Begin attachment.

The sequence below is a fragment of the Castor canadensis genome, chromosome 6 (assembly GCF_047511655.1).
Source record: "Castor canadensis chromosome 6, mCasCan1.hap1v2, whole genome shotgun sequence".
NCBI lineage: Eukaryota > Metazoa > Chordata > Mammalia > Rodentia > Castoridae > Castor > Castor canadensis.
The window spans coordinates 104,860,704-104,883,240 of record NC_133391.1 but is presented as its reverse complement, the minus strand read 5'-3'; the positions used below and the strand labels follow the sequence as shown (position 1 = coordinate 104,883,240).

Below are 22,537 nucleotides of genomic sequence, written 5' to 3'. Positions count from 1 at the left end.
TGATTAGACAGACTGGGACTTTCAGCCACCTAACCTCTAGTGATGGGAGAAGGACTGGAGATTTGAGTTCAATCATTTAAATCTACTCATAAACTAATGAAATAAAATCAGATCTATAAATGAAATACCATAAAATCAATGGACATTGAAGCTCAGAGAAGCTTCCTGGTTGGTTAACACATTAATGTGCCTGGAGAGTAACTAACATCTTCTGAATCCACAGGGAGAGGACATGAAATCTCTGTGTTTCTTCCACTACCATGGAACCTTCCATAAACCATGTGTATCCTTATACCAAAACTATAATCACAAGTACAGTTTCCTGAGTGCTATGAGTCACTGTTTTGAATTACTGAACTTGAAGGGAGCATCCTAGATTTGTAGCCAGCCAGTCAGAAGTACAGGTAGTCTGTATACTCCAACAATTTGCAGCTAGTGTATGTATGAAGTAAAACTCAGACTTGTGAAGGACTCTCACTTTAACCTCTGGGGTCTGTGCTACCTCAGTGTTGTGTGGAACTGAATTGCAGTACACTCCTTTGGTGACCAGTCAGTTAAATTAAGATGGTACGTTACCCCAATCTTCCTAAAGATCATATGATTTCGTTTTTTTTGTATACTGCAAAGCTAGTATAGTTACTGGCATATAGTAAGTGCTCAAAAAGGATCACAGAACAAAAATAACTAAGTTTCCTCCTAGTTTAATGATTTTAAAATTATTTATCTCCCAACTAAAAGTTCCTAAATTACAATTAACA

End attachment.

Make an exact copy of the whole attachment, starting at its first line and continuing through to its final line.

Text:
The sequence below is a fragment of the Castor canadensis genome, chromosome 6 (assembly GCF_047511655.1).
Source record: "Castor canadensis chromosome 6, mCasCan1.hap1v2, whole genome shotgun sequence".
NCBI lineage: Eukaryota > Metazoa > Chordata > Mammalia > Rodentia > Castoridae > Castor > Castor canadensis.
The window spans coordinates 104,860,704-104,883,240 of record NC_133391.1 but is presented as its reverse complement, the minus strand read 5'-3'; the positions used below and the strand labels follow the sequence as shown (position 1 = coordinate 104,883,240).

Below are 22,537 nucleotides of genomic sequence, written 5' to 3'. Positions count from 1 at the left end.
TGATTAGACAGACTGGGACTTTCAGCCACCTAACCTCTAGTGATGGGAGAAGGACTGGAGATTTGAGTTCAATCATTTAAATCTACTCATAAACTAATGAAATAAAATCAGATCTATAAATGAAATACCATAAAATCAATGGACATTGAAGCTCAGAGAAGCTTCCTGGTTGGTTAACACATTAATGTGCCTGGAGAGTAACTAACATCTTCTGAATCCACAGGGAGAGGACATGAAATCTCTGTGTTTCTTCCACTACCATGGAACCTTCCATAAACCATGTGTATCCTTATACCAAAACTATAATCACAAGTACAGTTTCCTGAGTGCTATGAGTCACTGTTTTGAATTACTGAACTTGAAGGGAGCATCCTAGATTTGTAGCCAGCCAGTCAGAAGTACAGGTAGTCTGTATACTCCAACAATTTGCAGCTAGTGTATGTATGAAGTAAAACTCAGACTTGTGAAGGACTCTCACTTTAACCTCTGGGGTCTGTGCTACCTCAGTGTTGTGTGGAACTGAATTGCAGTACACTCCTTTGGTGACCAGTCAGTTAAATTAAGATGGTACGTTACCCCAATCTTCCTAAAGATCATATGATTTCGTTTTTTTTGTATACTGCAAAGCTAGTATAGTTACTGGCATATAGTAAGTGCTCAAAAAGGATCACAGAACAAAAATAACTAAGTTTCCTCCTAGTTTAATGATTTTAAAATTATTTATCTCCCAACTAAAAGTTCCTAAATTACAATTAACA